#6 DavisMcCarn

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Posted 21 May 2009 - 01:01 PM

Get http://www.hdtune.com 's free version and run the error scan every three to six months or if you think you are having a drive problem. On its Health tab, the key item is the Reallocated Sector Count. Modern drives are supposed to fix themselves and will indicate they are failing when the reallocated count stops being 0. The error scan will show you any "bad sectors" which should not exist.

If it is caught early, simply cloning the failing drive to a replacement will fix things (I do a lot of data recovery and this is what works about 80% of the time)

Karen's Replicator will automatically update the destination folder on a schedule you choose. My E-Mail, Documents, Favorites, Pictures, Music, and videos get backed up every night across the network to another computer. It has been almost 20 years since I saw a thunderstorm blow every computer on a network so the graetest danger is a fire or theft. The note is; though, that it is the separate circuit breaker and power supply which makes this much more secure than an external drive or a second internal.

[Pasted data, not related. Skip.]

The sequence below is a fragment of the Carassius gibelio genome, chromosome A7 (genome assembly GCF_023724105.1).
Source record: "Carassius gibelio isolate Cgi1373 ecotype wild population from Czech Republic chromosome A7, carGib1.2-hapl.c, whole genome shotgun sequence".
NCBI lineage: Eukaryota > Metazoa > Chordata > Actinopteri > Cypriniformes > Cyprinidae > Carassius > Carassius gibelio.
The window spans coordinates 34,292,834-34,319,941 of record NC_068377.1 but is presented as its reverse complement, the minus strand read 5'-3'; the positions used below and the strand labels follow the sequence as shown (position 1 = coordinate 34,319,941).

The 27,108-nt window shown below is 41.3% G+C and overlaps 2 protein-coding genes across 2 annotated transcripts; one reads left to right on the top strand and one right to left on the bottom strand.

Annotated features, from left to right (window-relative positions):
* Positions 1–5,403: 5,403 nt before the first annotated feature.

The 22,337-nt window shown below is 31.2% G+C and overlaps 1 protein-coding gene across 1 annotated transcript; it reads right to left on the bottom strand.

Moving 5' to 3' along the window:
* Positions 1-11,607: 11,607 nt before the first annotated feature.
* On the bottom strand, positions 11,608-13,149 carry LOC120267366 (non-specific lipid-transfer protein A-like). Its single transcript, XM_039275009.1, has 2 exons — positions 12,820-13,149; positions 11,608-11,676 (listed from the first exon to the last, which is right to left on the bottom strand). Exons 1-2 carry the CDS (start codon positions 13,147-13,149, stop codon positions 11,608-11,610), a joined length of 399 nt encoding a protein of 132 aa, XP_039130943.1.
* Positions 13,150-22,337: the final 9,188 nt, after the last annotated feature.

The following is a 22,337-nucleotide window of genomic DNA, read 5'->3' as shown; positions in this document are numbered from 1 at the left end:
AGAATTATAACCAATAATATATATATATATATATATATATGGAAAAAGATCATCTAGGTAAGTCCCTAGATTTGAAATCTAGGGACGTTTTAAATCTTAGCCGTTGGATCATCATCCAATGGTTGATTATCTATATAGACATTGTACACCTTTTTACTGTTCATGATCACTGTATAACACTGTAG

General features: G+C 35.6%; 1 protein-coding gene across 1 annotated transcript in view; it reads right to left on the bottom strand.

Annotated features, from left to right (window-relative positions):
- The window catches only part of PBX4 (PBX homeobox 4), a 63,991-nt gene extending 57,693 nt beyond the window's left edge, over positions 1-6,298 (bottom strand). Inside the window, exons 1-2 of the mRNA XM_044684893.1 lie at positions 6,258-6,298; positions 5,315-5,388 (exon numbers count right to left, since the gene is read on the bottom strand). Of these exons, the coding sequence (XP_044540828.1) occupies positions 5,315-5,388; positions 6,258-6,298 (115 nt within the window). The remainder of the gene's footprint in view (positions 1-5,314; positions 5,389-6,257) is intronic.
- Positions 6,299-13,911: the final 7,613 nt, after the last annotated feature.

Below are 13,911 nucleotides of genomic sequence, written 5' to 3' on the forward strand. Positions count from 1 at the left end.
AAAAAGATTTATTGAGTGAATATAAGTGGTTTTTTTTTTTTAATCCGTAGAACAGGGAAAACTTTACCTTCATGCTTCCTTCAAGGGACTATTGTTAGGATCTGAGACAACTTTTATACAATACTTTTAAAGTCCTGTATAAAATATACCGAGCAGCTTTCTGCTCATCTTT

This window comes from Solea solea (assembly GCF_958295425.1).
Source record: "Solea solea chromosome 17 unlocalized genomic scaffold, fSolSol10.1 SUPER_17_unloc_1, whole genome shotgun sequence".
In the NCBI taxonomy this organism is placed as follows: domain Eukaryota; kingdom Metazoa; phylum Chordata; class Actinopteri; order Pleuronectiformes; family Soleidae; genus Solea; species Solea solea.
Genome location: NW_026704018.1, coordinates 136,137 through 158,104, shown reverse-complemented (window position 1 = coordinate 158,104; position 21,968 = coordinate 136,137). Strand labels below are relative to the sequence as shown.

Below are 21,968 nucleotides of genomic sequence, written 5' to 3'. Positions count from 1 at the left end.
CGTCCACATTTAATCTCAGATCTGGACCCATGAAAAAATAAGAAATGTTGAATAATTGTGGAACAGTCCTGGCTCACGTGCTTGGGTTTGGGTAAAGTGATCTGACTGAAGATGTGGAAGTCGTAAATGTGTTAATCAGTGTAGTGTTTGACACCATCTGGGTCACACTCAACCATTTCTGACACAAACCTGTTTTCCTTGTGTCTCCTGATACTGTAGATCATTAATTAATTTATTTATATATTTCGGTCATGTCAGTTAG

To answer one of your questions; no, generally you will have to boot a CD to clone the OS drive. I don't even bother to do this; but, if you so desire, I would only do it after a clean setup, after any major software changes, or about once a year.

Since it seems as though you had a drive or two crash, I will add this; Seagate and Hitachi make the best drives, followed by Samsung. Maxtor and Western Digital make the worst (they account for 75+% of my data recoveries)
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#7 sag12

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Posted 28 November 2012 - 05:09 PM